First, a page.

The dark stain around Jack’s neck was from a draining infection caused by his training collar. Photo: Monica Gujral

A dog wandering the southern KP for eight months is now home. 

You may have seen the signs on the roads south of Home. You may have seen the Facebook posts with photos and sightings and stories about his escapades. You may even have seen him, the now legendary Sherpa Jack, a 100-pound Anatolian Shepherd living wild on the southern KP since bolting from his Longbranch home after Fourth of July last summer. 

After months of wandering and many attempts by many people, Jack was captured and returned home March 16.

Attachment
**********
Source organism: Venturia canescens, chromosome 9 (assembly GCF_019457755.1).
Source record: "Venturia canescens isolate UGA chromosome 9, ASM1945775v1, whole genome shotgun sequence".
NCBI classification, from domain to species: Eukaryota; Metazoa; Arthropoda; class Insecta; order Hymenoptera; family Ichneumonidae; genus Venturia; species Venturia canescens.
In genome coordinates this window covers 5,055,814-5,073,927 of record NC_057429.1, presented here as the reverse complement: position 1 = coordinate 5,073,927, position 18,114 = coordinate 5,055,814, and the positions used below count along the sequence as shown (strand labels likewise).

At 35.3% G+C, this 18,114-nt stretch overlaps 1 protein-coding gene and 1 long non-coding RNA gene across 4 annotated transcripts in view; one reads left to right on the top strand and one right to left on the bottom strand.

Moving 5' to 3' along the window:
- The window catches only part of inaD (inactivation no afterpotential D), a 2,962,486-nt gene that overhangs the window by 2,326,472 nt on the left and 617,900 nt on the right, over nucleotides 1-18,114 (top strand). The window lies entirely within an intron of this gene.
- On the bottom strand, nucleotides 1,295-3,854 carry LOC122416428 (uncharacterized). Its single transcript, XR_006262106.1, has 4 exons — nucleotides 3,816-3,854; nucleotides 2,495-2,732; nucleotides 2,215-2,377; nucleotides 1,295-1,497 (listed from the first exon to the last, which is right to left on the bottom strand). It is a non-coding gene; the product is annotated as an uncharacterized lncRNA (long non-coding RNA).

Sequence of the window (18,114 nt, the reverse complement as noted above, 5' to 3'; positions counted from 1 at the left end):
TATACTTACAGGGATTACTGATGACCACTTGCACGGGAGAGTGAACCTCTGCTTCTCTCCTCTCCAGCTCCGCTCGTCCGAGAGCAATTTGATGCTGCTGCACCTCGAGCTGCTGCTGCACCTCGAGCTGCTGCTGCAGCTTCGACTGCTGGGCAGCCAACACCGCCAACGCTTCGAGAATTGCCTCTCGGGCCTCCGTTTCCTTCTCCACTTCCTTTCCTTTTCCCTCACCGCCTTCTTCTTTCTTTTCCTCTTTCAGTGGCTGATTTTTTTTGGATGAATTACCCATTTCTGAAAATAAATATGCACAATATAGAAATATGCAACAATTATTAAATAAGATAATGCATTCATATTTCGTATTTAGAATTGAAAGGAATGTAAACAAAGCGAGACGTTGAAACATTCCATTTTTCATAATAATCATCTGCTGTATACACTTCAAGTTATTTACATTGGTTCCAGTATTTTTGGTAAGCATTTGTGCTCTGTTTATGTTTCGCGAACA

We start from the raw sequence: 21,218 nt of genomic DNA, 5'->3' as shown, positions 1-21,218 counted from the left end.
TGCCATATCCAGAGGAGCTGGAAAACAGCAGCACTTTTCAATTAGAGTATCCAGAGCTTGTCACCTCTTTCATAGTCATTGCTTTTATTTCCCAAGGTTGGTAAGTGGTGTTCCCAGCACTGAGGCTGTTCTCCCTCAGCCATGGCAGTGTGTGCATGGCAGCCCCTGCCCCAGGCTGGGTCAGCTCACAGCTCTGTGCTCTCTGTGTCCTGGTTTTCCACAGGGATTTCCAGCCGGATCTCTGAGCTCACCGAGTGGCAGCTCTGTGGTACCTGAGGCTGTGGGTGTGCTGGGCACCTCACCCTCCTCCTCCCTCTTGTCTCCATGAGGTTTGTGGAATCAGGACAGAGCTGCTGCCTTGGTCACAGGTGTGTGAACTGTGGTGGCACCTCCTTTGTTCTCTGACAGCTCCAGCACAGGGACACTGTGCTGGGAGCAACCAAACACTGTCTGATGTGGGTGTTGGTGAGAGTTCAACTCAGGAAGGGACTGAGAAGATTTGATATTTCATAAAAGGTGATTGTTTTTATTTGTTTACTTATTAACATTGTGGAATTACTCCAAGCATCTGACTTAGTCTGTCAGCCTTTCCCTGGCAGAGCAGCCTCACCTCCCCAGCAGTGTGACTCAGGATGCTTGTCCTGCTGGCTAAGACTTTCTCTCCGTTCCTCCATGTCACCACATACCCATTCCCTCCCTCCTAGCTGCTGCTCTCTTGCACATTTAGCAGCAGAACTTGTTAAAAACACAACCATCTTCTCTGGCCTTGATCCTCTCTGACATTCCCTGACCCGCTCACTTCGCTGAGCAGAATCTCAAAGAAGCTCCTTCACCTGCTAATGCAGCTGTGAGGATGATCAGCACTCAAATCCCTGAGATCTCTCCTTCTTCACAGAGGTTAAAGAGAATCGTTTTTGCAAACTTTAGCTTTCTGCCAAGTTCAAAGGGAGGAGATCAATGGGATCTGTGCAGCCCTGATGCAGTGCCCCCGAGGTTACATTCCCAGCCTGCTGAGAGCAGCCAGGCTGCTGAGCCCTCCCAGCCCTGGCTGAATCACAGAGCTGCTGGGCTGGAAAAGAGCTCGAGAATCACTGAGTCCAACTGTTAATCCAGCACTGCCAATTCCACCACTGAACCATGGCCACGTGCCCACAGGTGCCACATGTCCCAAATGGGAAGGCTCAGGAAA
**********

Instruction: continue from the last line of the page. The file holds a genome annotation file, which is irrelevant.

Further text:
“We got him from a breeder about July 10,” said Davy Kienast, who owns the dog with his wife Crystalann. They have two small children and an assortment of animals including sheep, chickens, ducks, geese and three other dogs on the Longbranch farm where they’ve lived for two years. 

The couple chose the Anatolian Shepherd because “he’s a livestock guardian to protect the animals,” Davy Kienast said. They named him Jack.

“We had him on a lead in the field with the animals, he was still getting used to us,” he said. “But we only had him three days. People were still shooting off fireworks here, and he chewed through his steel cable, climbed the fence, and ran away.”

Jack was 11 months old. He was also wearing an electronic training collar with prongs positioned at the base of his neck. 

The Kienasts searched the area and posted flyers and Facebook notices, but there was no sign of Jack.

A few weeks later, Kim Hunsaker noticed him in her Palmer Lake neighborhood.